Today’s post is directed at those of you with a special interest in breast cancer, as it is quite technical. For the rest of you, hold on, we’ll get a more general one out soon! Thanks for stopping by the blog.
Background: Historically, the number of axillary (underarm) nodes involved with cancer has been the most important prognositc factor for survival (at least, for patients with no distant spread of cancer). Today, the most common way to check the lymph nodes for cancer is a sentinel node biopsy. A radioactive substance (called a tracer) and/or a blue dye is injected into the breast near the tumor. The surgeon then locates the sentinel node(s) by looking for the node(s) that has absorbed the blue dye or using a special device, the tracer. The surgeon usually removes one to three sentinel nodes. In certain cases, the surgeon may also remove one or two additional non-sentinel nodes. The pathologist checks the node(s) for cancer cells. Sentinel node biopsy is a good way to assess lymph node status (that has abetter side effect profile compared to a lymph node dissection).
A meta-analysis that combined the results of 69 studies showed sentinel node biopsy correctly predicted lymph node status in 96 percent of women with breast cancer. And, the chance of missing a positive lymph node (false positive rate) was low (about seven percent). So what about patients who have chemotherapy first (and then surgery)? Can we find the sentinel node, and is its status and accurate prognosticator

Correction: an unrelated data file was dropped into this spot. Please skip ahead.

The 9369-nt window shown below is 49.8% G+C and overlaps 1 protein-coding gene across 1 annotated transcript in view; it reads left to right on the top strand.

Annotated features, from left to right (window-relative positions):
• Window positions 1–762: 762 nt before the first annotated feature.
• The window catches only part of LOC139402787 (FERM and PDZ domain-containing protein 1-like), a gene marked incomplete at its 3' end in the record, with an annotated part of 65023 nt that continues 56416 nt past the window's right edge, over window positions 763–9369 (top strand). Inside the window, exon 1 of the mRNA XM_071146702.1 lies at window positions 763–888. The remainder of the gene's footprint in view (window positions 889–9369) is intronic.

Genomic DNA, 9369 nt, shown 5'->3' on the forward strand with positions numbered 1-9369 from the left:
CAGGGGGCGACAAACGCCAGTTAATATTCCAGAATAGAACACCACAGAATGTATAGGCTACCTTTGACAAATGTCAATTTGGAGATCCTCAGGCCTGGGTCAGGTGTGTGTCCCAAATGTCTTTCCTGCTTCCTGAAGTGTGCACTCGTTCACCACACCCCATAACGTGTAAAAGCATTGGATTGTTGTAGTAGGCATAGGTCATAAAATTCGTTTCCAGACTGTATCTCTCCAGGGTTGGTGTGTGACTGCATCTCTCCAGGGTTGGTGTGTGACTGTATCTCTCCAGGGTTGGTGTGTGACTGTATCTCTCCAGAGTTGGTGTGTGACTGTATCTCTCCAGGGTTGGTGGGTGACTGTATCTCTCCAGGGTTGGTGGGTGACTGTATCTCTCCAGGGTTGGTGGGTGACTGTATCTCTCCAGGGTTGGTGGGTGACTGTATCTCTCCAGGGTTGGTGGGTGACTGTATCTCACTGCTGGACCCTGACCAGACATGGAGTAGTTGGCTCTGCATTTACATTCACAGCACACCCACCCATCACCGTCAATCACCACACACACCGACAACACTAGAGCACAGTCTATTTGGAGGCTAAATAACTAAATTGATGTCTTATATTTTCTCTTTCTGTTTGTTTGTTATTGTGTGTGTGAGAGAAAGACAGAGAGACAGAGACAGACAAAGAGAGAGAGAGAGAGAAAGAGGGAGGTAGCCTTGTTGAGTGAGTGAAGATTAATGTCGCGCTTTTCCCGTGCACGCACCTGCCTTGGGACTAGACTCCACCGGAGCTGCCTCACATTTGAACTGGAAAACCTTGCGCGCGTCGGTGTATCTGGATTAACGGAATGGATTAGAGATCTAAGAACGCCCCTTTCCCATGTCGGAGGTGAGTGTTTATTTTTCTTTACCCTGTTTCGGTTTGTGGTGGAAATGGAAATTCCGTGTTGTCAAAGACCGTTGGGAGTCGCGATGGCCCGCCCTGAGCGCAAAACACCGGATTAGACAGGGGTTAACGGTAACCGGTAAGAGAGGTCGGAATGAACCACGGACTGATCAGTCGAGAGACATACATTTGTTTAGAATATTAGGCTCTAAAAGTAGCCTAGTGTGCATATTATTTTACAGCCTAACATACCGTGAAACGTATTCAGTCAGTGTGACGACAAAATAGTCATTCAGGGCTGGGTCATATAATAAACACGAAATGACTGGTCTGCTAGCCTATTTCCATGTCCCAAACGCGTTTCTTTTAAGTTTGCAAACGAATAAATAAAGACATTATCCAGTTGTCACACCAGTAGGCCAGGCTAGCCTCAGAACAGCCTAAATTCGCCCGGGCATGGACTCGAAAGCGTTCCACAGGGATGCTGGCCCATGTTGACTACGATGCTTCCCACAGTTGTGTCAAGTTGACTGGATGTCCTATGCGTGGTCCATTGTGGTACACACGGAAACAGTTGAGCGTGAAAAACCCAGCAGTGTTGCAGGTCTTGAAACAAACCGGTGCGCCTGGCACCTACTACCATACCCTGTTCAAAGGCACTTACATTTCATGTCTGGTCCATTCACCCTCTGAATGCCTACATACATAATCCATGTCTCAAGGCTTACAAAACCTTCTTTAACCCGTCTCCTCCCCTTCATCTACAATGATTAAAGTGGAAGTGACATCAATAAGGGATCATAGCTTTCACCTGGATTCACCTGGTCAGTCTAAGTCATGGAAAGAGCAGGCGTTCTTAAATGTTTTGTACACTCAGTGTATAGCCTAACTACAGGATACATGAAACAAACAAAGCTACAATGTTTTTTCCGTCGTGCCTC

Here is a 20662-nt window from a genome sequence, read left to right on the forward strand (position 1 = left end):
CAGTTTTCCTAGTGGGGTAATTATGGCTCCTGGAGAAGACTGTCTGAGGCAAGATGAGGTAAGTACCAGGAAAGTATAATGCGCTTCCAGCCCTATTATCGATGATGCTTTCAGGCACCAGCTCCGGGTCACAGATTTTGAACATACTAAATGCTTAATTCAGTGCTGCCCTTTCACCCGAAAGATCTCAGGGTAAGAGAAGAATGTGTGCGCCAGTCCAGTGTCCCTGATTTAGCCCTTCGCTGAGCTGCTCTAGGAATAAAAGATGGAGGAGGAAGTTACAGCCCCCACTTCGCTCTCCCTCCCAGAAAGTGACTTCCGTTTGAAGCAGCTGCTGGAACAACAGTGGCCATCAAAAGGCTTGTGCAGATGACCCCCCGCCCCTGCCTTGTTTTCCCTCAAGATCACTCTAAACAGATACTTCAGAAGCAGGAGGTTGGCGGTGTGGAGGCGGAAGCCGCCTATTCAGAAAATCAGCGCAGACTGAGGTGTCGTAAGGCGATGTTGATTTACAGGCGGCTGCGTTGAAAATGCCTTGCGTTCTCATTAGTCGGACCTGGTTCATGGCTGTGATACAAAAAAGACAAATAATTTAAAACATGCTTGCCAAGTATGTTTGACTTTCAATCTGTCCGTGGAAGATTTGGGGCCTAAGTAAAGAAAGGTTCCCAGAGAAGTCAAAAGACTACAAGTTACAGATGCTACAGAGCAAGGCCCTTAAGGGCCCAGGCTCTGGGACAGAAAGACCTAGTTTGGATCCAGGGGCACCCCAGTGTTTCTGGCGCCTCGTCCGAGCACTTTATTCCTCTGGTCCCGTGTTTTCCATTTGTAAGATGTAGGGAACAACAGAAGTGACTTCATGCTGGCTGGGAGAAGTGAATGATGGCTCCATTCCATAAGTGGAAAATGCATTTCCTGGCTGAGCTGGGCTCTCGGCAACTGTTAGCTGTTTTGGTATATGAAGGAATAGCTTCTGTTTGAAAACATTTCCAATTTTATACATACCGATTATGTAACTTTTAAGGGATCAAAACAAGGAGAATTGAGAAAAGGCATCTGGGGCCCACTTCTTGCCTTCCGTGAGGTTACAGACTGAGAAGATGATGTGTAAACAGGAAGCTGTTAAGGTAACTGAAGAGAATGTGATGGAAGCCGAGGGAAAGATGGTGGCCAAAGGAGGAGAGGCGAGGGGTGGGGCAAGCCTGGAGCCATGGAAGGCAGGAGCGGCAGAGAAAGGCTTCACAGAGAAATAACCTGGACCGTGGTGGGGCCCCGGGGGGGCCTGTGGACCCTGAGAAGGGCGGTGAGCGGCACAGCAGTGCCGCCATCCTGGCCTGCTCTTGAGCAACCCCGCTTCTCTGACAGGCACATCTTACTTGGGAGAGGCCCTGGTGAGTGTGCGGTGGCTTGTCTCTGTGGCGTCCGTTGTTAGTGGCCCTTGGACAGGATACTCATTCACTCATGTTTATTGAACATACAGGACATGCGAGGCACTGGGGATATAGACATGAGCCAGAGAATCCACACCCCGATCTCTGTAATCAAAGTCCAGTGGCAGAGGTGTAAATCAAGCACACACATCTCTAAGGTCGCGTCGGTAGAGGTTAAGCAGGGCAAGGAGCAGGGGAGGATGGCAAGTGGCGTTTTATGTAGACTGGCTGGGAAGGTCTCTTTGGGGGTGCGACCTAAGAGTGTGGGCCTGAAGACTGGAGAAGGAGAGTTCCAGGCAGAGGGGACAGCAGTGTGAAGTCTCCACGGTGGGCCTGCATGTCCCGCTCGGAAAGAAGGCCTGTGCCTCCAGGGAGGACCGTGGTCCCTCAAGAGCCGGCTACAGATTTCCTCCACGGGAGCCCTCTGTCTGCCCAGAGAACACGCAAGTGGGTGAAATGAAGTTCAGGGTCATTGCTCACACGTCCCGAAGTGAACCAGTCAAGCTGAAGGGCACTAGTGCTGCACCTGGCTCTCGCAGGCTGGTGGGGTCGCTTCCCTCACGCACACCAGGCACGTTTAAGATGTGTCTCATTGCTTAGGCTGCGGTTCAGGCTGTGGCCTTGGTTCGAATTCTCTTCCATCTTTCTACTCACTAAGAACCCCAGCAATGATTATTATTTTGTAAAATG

Bottom line results: The SENTINA trial (from Germany and Austria) demonstrates that sentinel lymph node biopsy can be performed routinely in patients who undergo neoadjuvant chemotherapy, with results that are similar to patients who have surgery as their first intervention. However, the trial confirmed that doing a SLNB twice (before neoadjuvant chemoterhapy and then again after) is not reliable. The SENTINA trial also confimed that the number of nodes removed is inversely proportional to the false negative rate. The NSABP B32 trial in the USA had already shown this: One noe removed led to a FN rate of 18%; 2 nodes removed 10%, and 3 nodes removed 7%. In the current study, the use of BOTH blue dye and radioactive material increased the ability to find the sentinel node by about 10%.
My take: SLNB can be performed routinely in patients who undergo neoadjuvant chemotherapy. The ACOSOG Z11 trial taught us that a completion lymph node dissection is not associated with an improvement in overall or long-term disease-free survival for patients with low-volume nodal metastases. Now, we need to prove that the same holds for those who undergo neoadjuvant therapy, with trials addressing this issue opening soon. I’m Dr. Michael Hunter.
The small print: The material presented herein is informational only, and is not designed to provide specific guidance for an individual. Please check with a valued health care provider with any questions or concerns. As for me, I am a Harvard- , Yale- and UPenn-educated radiation oncologist, and I practice in the Seattle, WA (USA) area. I feel genuinely privileged to be able to share with you. If you enjoyed today’s offering, please consider clicking the follow button at the bottom of this page.
Available now: Understand Colon Cancer in 60 Minutes; Understand Brain Glioma in 60 Minutes. Both can be found at the Apple Ibooks store. Coming Soon for iPad: Understand Breast Cancer in 60 Minutes; Understand Colon Cancer in 60 Minuteable now: Understand Colon Cancer in 60 Minutes; Understand Brain Glioma in 60 Minutes. Thank you.
References: http://ww5.komen.org/Content.aspx?id=5384&terms=sentinel%20node; Lancet Oncology (2013;14:609-618, PMD 23683750).